Should We All Be Teachers?

I am from Kansas City and I am a sports fan, but I tend to stay away from America's most popular sport of football. I grew up playing soccer; watching replays of games from Europe or South America and empty games at Arrowhead was the extent of my exposure to pro soccer. Sporting Kansas City have since filled that void. I have Kansas basketball flowing through my blood.* I can enjoy watching golf when it's good. I love watching the Olympics, especially curling. Needless to say, I'm irrationally excited for the 2014 version to get going next month in Sochi. All this gets us to the Chiefs v. Colts playoff game on Saturday which I watched with some of my family as was my duty as a Kansas Citian.

*I'm told that when I would cry as a baby, popping in a recorded KU basketball game is what would consistently get me to stop crying. I could write 5,000 words on my hatred of the new Jayhawk Television Network that has kept me from watching some of the games so far this year. That's a different post for a different blog.

Sometime in the third quarter before Andrew Luck decided to impersonate Peyton Manning and the Chiefs defense decided to impersonate themselves from last season, I came across A Warning to Young People: Don't Become a Teacher written by Randy Turner. You can click over and read for yourself but the gist of the article is that the teacher is the most important part of the learning process and that the political landscape in America is devaluing the experienced teacher through programs like Teach for America and votes on removing teacher tenure. This led the author to retire from teaching altogether.

I can get behind the premise of the argument, although I think that Mr. Turner makes the issues at hand too black and white for my liking. Maybe I'll write my thoughts on the arguments in the article itself, but that isn't what this post is about. I want to use the premise of the argument to look at flipping the classroom and whether the theory makes sense in the real world of the classroom.

Flipping the class means that a lot of what is traditionally accomplished inside the class, such as a lecture session with class notes, is moved outside of the class. Instead of students listening to the teacher lecture in class, the teacher may create a youtube video that the students can watch on their own time. Class time can then be used for experiments, discussions, simulations, projects and other such activities. These kind of project-based activities are all the rage in educational pedagogy. In theory, this should lead to the students taking greater control of their own learning. The teacher becomes a facilitator of learning. That's the theory.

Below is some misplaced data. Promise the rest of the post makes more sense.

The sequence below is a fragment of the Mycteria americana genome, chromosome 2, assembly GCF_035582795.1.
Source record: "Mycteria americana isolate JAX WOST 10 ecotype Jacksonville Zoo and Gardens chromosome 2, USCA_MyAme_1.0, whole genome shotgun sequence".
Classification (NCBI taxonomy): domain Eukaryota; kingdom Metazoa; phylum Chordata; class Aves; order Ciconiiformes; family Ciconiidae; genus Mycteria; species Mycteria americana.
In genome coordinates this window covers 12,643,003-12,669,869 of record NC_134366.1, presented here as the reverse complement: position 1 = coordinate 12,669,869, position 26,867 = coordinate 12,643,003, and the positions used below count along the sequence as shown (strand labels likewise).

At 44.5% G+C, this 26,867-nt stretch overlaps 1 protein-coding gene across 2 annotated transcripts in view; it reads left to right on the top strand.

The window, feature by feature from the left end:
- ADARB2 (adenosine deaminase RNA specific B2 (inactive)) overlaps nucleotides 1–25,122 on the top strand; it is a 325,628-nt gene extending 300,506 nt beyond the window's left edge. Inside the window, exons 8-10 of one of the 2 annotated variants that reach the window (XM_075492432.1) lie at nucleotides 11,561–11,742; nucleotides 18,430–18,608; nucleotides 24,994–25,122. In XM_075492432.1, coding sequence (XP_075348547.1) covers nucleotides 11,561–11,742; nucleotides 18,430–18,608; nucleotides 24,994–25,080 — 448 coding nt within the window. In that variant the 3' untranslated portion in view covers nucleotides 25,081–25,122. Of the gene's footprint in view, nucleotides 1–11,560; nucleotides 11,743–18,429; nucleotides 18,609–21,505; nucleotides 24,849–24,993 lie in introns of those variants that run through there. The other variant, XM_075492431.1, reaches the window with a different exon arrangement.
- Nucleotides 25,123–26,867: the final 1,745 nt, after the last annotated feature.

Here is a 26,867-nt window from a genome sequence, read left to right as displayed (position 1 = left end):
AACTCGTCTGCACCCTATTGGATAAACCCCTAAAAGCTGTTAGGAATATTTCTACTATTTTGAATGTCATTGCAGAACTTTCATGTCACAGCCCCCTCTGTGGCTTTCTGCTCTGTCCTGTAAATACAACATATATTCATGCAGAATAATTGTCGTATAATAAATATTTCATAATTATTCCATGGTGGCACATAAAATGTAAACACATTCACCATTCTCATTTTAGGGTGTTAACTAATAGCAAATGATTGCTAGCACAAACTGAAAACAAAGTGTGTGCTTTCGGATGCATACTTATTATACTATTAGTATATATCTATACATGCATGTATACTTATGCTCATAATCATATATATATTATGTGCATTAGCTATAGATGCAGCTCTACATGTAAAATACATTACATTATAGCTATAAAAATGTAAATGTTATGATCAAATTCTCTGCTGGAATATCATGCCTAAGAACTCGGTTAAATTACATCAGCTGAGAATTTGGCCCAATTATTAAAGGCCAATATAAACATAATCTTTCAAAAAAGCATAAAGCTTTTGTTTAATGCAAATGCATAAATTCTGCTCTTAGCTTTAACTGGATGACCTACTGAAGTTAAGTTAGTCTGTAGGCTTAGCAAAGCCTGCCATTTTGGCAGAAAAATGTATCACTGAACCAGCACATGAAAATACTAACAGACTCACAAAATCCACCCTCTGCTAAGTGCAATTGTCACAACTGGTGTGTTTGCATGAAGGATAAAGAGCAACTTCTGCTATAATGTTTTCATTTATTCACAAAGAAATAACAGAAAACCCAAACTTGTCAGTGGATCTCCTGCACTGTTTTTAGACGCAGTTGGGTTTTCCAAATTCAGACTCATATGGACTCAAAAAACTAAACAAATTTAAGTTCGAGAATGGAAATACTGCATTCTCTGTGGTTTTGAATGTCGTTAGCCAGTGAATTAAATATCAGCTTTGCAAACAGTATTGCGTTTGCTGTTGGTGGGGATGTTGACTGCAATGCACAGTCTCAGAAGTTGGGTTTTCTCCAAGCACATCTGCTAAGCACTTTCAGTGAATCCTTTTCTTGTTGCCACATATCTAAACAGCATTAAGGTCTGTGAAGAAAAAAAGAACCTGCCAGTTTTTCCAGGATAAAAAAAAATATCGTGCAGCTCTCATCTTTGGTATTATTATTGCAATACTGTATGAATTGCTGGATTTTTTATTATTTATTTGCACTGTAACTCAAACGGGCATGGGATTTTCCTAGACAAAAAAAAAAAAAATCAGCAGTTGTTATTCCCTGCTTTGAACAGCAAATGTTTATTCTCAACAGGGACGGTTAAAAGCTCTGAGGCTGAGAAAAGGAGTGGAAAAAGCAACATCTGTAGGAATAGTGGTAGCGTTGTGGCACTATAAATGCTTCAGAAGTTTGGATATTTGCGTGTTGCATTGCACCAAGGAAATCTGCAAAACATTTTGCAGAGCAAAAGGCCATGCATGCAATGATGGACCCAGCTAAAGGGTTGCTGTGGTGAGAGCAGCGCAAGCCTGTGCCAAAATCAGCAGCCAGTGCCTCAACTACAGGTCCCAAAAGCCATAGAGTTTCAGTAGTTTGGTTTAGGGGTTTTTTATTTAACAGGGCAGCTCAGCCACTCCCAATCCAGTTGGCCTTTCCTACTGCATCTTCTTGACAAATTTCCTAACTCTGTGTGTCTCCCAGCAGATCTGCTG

I love the idea of the theory. It has played a role in my teaching the first three years. I make one set of videos for my students that is my voice over the powerpoint that I've created. I still lecture and discuss in class, but these videos allow students to go back and re-listen to what we have discussed. I also make videos that are more like tutorials for things like logging onto our class website, turning work in online or breaking down an essay question. You can look at an example in the youtube video below. These are simple screenshots and are pretty easy to make.

The way that I use these kinds of videos is not a true flip of the classroom because we still do everything in class. The author of the article I referenced at the start of this post observed that his best teachers certainly allowed him to be curious and explore, but they also explicitly taught him theories, ideas, skills and habits that he could not have discovered on his own. I am going to experiment with the balance between these two views of  flipping the classroom. Like most things in life, I'm sure that what I'll find works best is some kind of mixture of all of the theories and concepts that I acquire. Flipping the classroom is becoming more and more popular. The Flipped Learning Network ( had 16,695 members as of Jan. 5th, 2014. This article on the research behind flipping classrooms shows that there is little empirical data to support flipping the classroom, but that there is periphery data beginning to come out on specific aspects like student-teacher relationships and improved assessment scores.